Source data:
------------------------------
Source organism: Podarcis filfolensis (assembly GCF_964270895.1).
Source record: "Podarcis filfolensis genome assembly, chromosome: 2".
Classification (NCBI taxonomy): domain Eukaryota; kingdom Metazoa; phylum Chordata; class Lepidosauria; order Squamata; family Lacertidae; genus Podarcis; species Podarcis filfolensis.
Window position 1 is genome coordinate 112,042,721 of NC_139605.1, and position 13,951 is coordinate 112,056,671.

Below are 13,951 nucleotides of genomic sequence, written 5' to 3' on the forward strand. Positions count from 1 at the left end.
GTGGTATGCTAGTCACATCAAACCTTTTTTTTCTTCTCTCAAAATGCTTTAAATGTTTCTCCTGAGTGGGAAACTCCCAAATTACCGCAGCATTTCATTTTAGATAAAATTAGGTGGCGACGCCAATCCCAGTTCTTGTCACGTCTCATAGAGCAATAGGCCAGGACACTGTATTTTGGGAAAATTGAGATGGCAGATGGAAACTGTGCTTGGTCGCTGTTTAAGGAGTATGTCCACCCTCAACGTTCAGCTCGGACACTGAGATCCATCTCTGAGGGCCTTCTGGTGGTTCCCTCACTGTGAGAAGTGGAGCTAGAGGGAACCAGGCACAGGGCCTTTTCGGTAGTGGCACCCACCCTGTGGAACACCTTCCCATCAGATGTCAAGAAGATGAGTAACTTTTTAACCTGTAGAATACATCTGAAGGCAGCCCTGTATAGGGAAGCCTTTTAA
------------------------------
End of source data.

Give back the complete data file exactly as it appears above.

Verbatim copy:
Source organism: Podarcis filfolensis (assembly GCF_964270895.1).
Source record: "Podarcis filfolensis genome assembly, chromosome: 2".
Classification (NCBI taxonomy): domain Eukaryota; kingdom Metazoa; phylum Chordata; class Lepidosauria; order Squamata; family Lacertidae; genus Podarcis; species Podarcis filfolensis.
Window position 1 is genome coordinate 112,042,721 of NC_139605.1, and position 13,951 is coordinate 112,056,671.

Below are 13,951 nucleotides of genomic sequence, written 5' to 3' on the forward strand. Positions count from 1 at the left end.
GTGGTATGCTAGTCACATCAAACCTTTTTTTTCTTCTCTCAAAATGCTTTAAATGTTTCTCCTGAGTGGGAAACTCCCAAATTACCGCAGCATTTCATTTTAGATAAAATTAGGTGGCGACGCCAATCCCAGTTCTTGTCACGTCTCATAGAGCAATAGGCCAGGACACTGTATTTTGGGAAAATTGAGATGGCAGATGGAAACTGTGCTTGGTCGCTGTTTAAGGAGTATGTCCACCCTCAACGTTCAGCTCGGACACTGAGATCCATCTCTGAGGGCCTTCTGGTGGTTCCCTCACTGTGAGAAGTGGAGCTAGAGGGAACCAGGCACAGGGCCTTTTCGGTAGTGGCACCCACCCTGTGGAACACCTTCCCATCAGATGTCAAGAAGATGAGTAACTTTTTAACCTGTAGAATACATCTGAAGGCAGCCCTGTATAGGGAAGCCTTTTAA